How to Soundproof Recording Studios Using Green Glue Compound
Ambient noise makes the world a noisy place. Recording studio builders know the truth of that statement better than most. Even on a quiet street, a starter studio picks up every little sound. The background noise penetrates a partially soundproof room, bounces its way towards a sensitive microphone, and a supposedly flawless recording session plays back as a noise polluted waste of time. Green Glue Compound can save the day.
Recording Microphones Hear Everything
Green Glue Compound stops outside noise from getting inside while simultaneously preventing inside sound from getting outside. Only the scale has changed, and we’re not referring to room dimensions. No, there’s a lot more audio energy being generated inside a recording studio. What’s more, the listening “ears” inside this noise isolated space are much more sensitive than your own. Indeed, a studio microphone can easily pick up ambient sound, then add that acoustic pollution to a recorded track. Ruined by the bang of a loose pipe or the sound of a barking dog, the day’s master tape gets erased until a more effective solution is put into effect.
Building a Green Glue Soundproof Recording Studio
The room, be it a garden shed or a purpose-dedicated room in a home, will gain an extra layer of plasterboard. The original walls are coated in Green Glue Compound, then the second set of walls are mounted on top of that putty-covered coating. What you now have is two rigid panels on every side of the room, plus a layer of noise-dampening compound, which is pressed between the plasterboard panels. Due to the room’s newly installed noise-to-heat converting feature, 90% of the work is done. The room is very nearly soundproof. A curing period should be allowed now, for Green Glue becomes even more effective as it hardens. However, heavier bass sounds and high-frequency tones may still find their way out, not past the compound, but through wall studs and sound conducting fasteners.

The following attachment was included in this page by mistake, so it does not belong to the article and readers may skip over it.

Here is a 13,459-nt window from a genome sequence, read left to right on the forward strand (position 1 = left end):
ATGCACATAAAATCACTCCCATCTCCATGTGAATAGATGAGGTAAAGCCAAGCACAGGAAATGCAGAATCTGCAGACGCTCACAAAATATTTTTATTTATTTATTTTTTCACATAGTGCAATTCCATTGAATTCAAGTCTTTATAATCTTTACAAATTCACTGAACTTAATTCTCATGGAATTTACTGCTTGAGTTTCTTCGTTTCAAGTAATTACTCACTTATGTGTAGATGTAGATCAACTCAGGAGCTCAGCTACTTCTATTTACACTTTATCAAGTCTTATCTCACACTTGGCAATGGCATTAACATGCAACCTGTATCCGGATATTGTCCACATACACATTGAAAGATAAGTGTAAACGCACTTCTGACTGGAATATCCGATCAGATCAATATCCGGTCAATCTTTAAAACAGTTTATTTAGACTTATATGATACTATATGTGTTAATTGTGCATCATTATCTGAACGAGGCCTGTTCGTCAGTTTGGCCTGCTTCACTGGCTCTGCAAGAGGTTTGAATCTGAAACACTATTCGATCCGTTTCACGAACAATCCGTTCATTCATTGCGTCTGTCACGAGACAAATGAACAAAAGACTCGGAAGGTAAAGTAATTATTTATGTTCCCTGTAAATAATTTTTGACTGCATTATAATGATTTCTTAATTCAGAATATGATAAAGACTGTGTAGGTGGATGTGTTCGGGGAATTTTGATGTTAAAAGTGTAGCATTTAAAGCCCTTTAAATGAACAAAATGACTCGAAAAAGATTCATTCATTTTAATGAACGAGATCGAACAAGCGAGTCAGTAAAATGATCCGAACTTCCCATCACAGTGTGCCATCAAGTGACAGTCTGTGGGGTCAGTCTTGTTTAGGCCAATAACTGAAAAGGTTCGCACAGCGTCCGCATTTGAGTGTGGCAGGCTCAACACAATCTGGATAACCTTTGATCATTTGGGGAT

Getting that last 5 to 10% of sound isolating effectiveness can be tough. Believe it or not, this annoying acoustic leakage has nothing to do with the Green Glue Compound. No, in all likelihood, there are noise propagating channels concealed behind the walls. Before installing the final foam and fabric-backed wall panels and frequency inhibiting rock wool, before even mounting the second set of plasterboard, go deeper. Seal wall cracks and seams. Install contact point decouplers and resilient sound clips. Now, with that last 5% of loud studio noise compensated for, there’s no audio bleed left to annoy the neighbours and no ambient sound left to send a studio engineer into a state of despair.
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